Originally uploaded by corykrug.
We are all in the same slough when it comes to researching the smartest buy in a digital camera. Read reviews until your bohonkus melds with the chair. Still you won't know what you should buy.
I've been through maybe half a dozen digital cameras. Three of them were the excellent Olympus Camedia 3 mp models. Currently I'm using an OK cheapo Nikon 5 mp, the Coolpix P2. Also I still fall back on a battered but tough Canon 3 mp Elph. My wife shoots a Sony 5 mp CyberShot with a delightful Zeiss lens. We shoot several hundred shots a week, month after month.
* My entire 2-point camera buying guide:
1. buy a Sony or Canon 5 mp.
2. Find one that fits your pocket and hand.
* One thing to remember: it's the photographer, not the camera.
Take care in buying: today most stores are charging a 15% restocking fee for returning a camera that you don't like.
* The main thing is, shoot and enjoy. Shoot and edit. Cropping and brightening photos can be an additional creative outlet. Read books and learn to critique the snaps you see in ads and magazines.
* Buy your kids their own cameras or have an extra parent camera that will serve the kids. Try not to carp when they take weird stuff. My 10 year-old likes to shoot mundane signage and odd portraits. Between the wankers he hits a few terrific shots.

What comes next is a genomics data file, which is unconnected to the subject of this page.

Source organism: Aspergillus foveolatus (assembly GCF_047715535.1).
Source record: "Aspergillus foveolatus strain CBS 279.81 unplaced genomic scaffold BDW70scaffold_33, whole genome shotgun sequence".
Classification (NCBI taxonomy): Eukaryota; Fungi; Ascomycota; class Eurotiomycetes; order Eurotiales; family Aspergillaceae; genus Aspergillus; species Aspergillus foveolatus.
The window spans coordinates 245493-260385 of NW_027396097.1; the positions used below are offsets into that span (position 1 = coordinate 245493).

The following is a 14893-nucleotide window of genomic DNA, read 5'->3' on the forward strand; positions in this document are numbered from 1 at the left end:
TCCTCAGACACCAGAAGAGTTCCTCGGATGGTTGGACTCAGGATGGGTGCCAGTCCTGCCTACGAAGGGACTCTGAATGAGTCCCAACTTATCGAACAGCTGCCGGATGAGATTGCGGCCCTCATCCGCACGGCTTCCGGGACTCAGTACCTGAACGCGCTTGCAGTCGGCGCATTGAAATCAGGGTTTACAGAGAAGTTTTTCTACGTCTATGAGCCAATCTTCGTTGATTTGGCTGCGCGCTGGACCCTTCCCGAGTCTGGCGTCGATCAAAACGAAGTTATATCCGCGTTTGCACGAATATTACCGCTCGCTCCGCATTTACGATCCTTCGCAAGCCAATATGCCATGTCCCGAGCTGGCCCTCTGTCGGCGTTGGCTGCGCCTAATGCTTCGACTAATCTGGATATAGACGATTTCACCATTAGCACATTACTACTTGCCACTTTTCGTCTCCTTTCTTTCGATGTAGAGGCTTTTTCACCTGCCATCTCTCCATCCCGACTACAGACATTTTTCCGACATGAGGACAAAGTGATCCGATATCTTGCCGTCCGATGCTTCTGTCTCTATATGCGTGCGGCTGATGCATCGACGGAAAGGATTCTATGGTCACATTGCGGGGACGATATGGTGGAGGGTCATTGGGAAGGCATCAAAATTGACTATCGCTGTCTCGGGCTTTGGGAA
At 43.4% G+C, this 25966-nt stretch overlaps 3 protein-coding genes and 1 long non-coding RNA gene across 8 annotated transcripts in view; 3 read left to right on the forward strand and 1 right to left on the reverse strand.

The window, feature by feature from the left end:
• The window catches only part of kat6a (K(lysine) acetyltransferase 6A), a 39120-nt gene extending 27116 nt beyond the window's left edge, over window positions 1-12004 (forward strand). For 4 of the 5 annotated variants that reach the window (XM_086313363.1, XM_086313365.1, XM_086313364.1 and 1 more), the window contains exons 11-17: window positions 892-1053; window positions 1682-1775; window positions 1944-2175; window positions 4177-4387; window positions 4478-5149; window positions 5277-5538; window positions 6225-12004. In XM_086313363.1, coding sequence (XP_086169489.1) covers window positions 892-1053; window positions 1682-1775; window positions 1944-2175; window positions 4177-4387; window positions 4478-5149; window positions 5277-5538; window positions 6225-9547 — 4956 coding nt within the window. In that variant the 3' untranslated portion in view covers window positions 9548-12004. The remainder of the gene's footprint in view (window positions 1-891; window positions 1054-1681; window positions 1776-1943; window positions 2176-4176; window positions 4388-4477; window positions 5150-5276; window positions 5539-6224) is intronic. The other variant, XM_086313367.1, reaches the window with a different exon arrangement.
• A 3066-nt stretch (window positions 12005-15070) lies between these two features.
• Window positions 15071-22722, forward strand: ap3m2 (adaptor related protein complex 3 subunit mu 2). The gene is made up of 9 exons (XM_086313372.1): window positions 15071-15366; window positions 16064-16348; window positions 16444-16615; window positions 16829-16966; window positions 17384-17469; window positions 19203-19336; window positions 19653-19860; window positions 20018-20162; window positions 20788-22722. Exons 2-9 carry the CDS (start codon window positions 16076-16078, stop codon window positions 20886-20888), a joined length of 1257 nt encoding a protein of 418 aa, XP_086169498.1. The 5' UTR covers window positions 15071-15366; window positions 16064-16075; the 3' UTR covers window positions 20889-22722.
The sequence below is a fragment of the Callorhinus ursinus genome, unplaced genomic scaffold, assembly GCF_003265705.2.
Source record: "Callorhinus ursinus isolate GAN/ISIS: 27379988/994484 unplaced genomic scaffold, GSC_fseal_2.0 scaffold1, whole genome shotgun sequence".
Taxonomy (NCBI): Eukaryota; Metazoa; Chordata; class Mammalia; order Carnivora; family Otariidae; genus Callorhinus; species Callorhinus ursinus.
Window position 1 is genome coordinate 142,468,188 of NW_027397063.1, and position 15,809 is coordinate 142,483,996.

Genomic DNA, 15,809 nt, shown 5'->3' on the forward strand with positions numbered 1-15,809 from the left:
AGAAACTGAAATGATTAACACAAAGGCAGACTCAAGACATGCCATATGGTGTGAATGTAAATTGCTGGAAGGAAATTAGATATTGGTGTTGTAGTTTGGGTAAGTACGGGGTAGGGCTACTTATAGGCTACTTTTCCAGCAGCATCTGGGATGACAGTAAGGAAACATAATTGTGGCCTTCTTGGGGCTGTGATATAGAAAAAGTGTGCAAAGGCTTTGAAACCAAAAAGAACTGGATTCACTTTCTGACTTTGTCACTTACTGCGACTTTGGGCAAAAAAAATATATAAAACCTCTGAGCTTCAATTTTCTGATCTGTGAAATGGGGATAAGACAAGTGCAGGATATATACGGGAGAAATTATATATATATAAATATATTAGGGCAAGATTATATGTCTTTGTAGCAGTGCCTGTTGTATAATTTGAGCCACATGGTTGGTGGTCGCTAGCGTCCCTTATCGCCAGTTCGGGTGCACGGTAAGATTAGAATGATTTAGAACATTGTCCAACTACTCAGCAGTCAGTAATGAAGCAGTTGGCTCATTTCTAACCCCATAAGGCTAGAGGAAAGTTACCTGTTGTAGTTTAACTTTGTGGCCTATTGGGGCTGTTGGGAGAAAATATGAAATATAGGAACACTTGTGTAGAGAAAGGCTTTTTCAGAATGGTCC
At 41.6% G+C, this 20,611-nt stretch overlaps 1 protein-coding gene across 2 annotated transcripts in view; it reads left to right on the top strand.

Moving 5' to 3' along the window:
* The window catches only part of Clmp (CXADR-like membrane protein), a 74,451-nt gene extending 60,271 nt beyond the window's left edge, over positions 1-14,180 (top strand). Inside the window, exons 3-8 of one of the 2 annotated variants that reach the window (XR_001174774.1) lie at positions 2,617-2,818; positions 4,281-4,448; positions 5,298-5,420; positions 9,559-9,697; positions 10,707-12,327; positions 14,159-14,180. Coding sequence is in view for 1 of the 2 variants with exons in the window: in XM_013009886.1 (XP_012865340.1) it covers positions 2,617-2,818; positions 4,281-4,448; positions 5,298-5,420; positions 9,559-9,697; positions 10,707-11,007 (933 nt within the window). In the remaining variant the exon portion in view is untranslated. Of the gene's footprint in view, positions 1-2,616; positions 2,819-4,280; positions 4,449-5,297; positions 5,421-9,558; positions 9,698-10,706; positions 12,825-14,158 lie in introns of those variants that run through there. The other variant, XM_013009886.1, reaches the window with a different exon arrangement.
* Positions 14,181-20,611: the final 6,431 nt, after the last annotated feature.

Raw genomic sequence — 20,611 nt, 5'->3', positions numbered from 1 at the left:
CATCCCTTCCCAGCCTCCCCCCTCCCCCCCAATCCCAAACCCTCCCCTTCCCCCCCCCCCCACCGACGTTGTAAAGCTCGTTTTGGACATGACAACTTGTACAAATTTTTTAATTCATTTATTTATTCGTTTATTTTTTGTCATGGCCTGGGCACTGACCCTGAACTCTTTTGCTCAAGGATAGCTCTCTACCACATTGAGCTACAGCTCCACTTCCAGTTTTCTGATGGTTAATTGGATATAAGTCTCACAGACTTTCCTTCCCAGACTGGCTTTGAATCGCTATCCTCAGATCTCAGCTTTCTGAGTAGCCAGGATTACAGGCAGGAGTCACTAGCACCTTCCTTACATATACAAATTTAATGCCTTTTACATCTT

* Today our videocam gets little use. That's because we've learned to take mini videos via our digital cameras. While these Quicktime movies are good enough in quality for our use, we can shoot them because we bought large memory cards.
* Because memory has become relatively cheap, I would recommend getting a 512 mb memory stick for your camera. You'll be able to shoot plenty of stills as well as short movies.
* Now for the photo accessory that may be the most important of all: the extra hard drive. Why do you need that? For storage of the photos and videos and your mp3's.
If you're super organized you can burn photos and videos to CD or DVD soon after they're amassed. For the rest of us, having a big external hard drive is they key to media management. We bought a Seagate 200 Gb hard drive a couple of years ago. It's fine if slow running. This year we got a 300 Gb OWC hard drive to store things from the iBook G4.
Partly we need the hard drives because I shoot a fair amount of video. Partly we need it because we're artists who need access to a wide array of our still photos.
Some of you are thinking, "An external hard drive? That is utter gobbledygook!" Technically, it is not a big deal. Follow the directions in plugging it in. Drag and drop files from your internal drive to the new one. You're done.
Looking for a new laptop? Brief consumer guidelines coming up this week.